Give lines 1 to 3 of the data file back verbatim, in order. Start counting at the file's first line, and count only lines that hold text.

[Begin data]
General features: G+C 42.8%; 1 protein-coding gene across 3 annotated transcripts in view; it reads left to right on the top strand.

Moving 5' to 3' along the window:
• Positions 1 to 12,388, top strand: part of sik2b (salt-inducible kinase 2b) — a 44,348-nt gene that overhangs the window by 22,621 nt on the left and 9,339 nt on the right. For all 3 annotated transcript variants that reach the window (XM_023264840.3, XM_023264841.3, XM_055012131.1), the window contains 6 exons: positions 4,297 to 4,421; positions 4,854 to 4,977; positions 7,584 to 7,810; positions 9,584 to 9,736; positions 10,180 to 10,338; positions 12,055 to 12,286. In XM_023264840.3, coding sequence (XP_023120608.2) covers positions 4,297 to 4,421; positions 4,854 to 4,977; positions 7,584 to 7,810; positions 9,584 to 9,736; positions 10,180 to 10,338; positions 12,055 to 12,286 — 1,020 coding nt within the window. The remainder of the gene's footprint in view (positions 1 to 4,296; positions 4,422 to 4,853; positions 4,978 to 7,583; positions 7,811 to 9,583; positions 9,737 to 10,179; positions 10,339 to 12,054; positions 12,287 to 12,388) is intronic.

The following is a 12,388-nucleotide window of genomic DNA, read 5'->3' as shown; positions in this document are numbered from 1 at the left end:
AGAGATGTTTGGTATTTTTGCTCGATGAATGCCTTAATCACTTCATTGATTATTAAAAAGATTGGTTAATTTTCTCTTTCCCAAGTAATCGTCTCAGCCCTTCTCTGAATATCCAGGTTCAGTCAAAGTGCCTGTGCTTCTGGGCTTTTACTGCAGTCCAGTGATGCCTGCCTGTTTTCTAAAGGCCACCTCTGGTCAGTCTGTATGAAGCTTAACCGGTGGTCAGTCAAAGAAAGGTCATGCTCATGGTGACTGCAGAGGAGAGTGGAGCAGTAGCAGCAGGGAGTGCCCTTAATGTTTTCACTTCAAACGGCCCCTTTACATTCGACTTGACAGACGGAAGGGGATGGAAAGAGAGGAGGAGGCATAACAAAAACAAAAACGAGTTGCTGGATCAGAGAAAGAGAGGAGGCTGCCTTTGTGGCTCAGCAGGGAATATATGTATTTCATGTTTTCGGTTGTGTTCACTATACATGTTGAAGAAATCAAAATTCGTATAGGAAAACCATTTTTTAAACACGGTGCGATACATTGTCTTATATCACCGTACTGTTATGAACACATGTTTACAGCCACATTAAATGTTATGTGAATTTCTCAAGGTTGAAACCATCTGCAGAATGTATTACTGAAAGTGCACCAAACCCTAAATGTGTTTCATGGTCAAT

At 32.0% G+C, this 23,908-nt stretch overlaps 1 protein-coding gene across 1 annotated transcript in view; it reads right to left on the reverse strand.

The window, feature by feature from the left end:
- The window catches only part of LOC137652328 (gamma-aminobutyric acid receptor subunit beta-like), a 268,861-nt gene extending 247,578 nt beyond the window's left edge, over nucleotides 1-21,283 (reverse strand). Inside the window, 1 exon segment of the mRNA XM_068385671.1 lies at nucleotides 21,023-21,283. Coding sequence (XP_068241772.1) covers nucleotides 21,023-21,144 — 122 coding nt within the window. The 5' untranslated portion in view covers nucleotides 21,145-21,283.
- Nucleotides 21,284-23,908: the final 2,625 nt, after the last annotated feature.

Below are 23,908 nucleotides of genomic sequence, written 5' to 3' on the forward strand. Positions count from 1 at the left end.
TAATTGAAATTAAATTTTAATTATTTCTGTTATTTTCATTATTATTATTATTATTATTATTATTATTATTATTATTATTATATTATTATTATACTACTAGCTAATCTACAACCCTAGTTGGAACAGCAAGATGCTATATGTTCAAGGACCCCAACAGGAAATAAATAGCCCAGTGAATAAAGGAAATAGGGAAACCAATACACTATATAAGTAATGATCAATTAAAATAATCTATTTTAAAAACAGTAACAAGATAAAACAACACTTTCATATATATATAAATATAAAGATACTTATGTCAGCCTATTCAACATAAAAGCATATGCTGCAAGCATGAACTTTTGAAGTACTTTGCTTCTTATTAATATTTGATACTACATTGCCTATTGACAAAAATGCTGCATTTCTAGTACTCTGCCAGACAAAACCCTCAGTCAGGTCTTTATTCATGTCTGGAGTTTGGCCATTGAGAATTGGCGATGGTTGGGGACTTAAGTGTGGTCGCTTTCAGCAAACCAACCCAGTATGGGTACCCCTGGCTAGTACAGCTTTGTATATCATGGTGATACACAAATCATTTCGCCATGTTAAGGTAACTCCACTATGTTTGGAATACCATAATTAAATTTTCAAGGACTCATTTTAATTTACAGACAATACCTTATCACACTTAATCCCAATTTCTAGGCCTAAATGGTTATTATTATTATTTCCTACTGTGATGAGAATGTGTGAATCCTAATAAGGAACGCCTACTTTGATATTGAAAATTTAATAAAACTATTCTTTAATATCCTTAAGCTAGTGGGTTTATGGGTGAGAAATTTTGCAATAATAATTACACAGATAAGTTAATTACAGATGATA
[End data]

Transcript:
General features: G+C 42.8%; 1 protein-coding gene across 3 annotated transcripts in view; it reads left to right on the top strand.

Moving 5' to 3' along the window:
• Positions 1 to 12,388, top strand: part of sik2b (salt-inducible kinase 2b) — a 44,348-nt gene that overhangs the window by 22,621 nt on the left and 9,339 nt on the right. For all 3 annotated transcript variants that reach the window (XM_023264840.3, XM_023264841.3, XM_055012131.1), the window contains 6 exons: positions 4,297 to 4,421; positions 4,854 to 4,977; positions 7,584 to 7,810; positions 9,584 to 9,736; positions 10,180 to 10,338; positions 12,055 to 12,286. In XM_023264840.3, coding sequence (XP_023120608.2) covers positions 4,297 to 4,421; positions 4,854 to 4,977; positions 7,584 to 7,810; positions 9,584 to 9,736; positions 10,180 to 10,338; positions 12,055 to 12,286 — 1,020 coding nt within the window. The remainder of the gene's footprint in view (positions 1 to 4,296; positions 4,422 to 4,853; positions 4,978 to 7,583; positions 7,811 to 9,583; positions 9,737 to 10,179; positions 10,339 to 12,054; positions 12,287 to 12,388) is intronic.